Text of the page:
Sumatran Lowland Rainforests

Image credit: Courtesy of Rhett Butler

Sumatran Lowland Rainforests

The ecoregion’s land area is provided in units of 1,000 hectares. The protection goal is the Global Safety Net (GSN1) area for the given ecoregion. The protection level indicates the percentage of the GSN goal that is currently protected on a scale of 0-10. N/A means data is not available at this time.

Bioregion: Peninsular Malaysian & Sumatran Tropical Rainforests (IM18)

Realm: Indomalaya

Ecoregion Size (1000 ha):


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States: Indonesia

The lowland rainforests of Sumatra have a new orange denizen. Unlike the more famous orangutan that lives in the forest canopy, this bright orange-furred animal scurries along the forest floor and has been tentatively identified as an orange-colored version of the collared mongoose. The animal was first photographed in 2012 by camera traps set in in northern Sumatra’s Aceh province. This was the first positive detection of this species since it was described in 1917. 

The flagship species of the Sumatran Lowland Rainforests ecoregion is the  Sumatran rhinoceros. Image credit: Creative Commons

The Sumatran Lowland Rain Forests ecoregion covers the lowland rainforests of Sumatra. The geologic history of Sumatra is complex, but provides insights into the origins of Sumatra’s biodiversity. Simply put, about 150 million years ago Borneo and Sumatra broke off from the Gondwanaland supercontinent and drifted north. Later, when the collision between the drifting Indian and northern Eurasian continental created the Himalayas, the powerful thrust forces also formed the volcanic arc in western Indonesia, including the Barisan Mountains that run the length of Sumatra. At various times during this process, Sumatra was connected with Borneo and the mainland.

The lowland rain forests west of the Barisan Mountains receive over 4,700 mm of rainfall annually, while the eastern side sits in the rainshadow and receives only 2,500 mm a year. Because of this complex rainfall pattern and terrain, Sumatra’s lowland forests are diverse. Like the forest of Borneo and mainland Asia, Sumatra’s rainforests are also dominated by Dipterocarpaceae, with over 100 species including 6 endemic species.

Agile gibbon. Image credit: Julie Langford, Creative Commons

Several species of Dipterocarpus, Parashorea, Shorea, and Dryobalanops emerge above the canopy, reaching over 70 m in height. Other canopy trees include species of Ficus, Koompasia, Sindora, and Dialium. Ground vegetation is sparse because sunlight does not penetrate to the forest floor. But the Ficus trees sometimes produced and drops huge numbers of fruit to the ground during a natural phenomenon described as ‘masting’. It is believed to be a strategy where synchronized production of large numbers of fruit, between years of smaller crops, satiate the fruit-eating animals so that enough seeds will survive from predation and germinate.

The fauna of Sumatra is rich, and some species have restricted distributions. Two famous denizens of Sumatran forests are the Sumatran orangutan in the northern part of Sumatra, and the Tapanuli orangutan, now considered a separate species that lives further south, on the western side of the mountains. Interestingly, the white-handed gibbon occurs only to the north of Lake Toba that sits in the crater of the super volcano, whereas the dark-handed gibbon lives in the south.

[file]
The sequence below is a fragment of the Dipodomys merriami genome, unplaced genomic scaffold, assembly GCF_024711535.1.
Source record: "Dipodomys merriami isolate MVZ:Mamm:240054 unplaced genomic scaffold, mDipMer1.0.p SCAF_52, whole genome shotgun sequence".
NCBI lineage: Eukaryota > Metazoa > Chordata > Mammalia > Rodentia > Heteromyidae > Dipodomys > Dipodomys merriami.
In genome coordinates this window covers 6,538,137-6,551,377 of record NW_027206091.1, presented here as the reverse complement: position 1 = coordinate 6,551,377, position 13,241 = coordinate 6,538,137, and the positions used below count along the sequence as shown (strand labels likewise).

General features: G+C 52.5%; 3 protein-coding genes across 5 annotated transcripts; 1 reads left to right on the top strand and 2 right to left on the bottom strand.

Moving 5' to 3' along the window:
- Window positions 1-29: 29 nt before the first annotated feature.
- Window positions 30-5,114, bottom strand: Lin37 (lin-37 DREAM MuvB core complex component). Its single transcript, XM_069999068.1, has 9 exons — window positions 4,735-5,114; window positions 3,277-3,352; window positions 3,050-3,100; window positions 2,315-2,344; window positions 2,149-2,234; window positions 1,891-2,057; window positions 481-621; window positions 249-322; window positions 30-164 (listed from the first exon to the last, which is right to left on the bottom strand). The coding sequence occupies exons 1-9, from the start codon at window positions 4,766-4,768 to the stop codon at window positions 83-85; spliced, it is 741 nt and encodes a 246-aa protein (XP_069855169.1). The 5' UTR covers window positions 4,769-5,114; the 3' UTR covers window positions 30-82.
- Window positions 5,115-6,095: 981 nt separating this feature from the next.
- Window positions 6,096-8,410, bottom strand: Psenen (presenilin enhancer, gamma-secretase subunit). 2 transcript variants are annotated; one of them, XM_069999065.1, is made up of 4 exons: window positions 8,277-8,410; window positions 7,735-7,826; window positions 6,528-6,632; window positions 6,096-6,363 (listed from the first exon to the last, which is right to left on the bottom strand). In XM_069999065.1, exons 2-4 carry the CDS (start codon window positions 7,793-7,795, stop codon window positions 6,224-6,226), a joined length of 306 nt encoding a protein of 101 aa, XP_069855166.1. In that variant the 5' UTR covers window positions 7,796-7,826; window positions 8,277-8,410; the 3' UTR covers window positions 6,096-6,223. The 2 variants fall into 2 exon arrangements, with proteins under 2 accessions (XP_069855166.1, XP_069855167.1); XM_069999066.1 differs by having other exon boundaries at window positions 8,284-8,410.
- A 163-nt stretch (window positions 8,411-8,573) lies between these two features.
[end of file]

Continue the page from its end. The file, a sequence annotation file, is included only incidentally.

Great argus. Image credit: Francesco Veronesi, Creative Commons

A small refuge population of Sumatran rhinoceros survives in Way Kambas National Park, in the extreme south of Sumatra, while scattered Asian elephant populations occur throughout Sumatra’s lowland forests, especially on the northern side of the Barisan Mountains. The rare Sumatran tiger populations are also scattered, and are better represented in the montane forests. Over 450 birds have been recorded from the ecoregion, including a remarkable assemblage of ten hornbill species.

Sumatra’s forests are under siege from logging and vast paper pulp and palm oil plantations. An expanding human population and demand for land for industries are converting the highly biodiverse forests. Only 7% of the ecoregion is within protected areas, not enough to represent the species-rich forests with high levels of species turnover from north to south. Although land cover assessments suggest that over 60% of the ecoregion’s forests remain, a lot is plantation and not natural forests. 

Yellow-handed mitered mangur. Image credit: Luke Mackin, Creative Commons

Thus, the recommended priority conservation actions are to: 1) bring more natural forests into a protected areas network, identified through an assessment of conservation priorities; 2) place a moratorium on natural forest clearing until the assessment is completed; and 3) leverage international carbon and green finances to engage the central and provincial governments with opportunities in green economic development.


1. Whitten, T. and Damanik, S.J., 2012. Ecology of Sumatra. Tuttle Publishing.
2. Laumonier, Y., 2012. The vegetation and physiography of Sumatra (Vol. 22). Springer Science & Business Media.
3. Wikramanayake, E, E. Dinerstein, et al. 2002. Terrestrial Ecoregions of the Indo-Pacific: A Conservation Assessment. Island Press.

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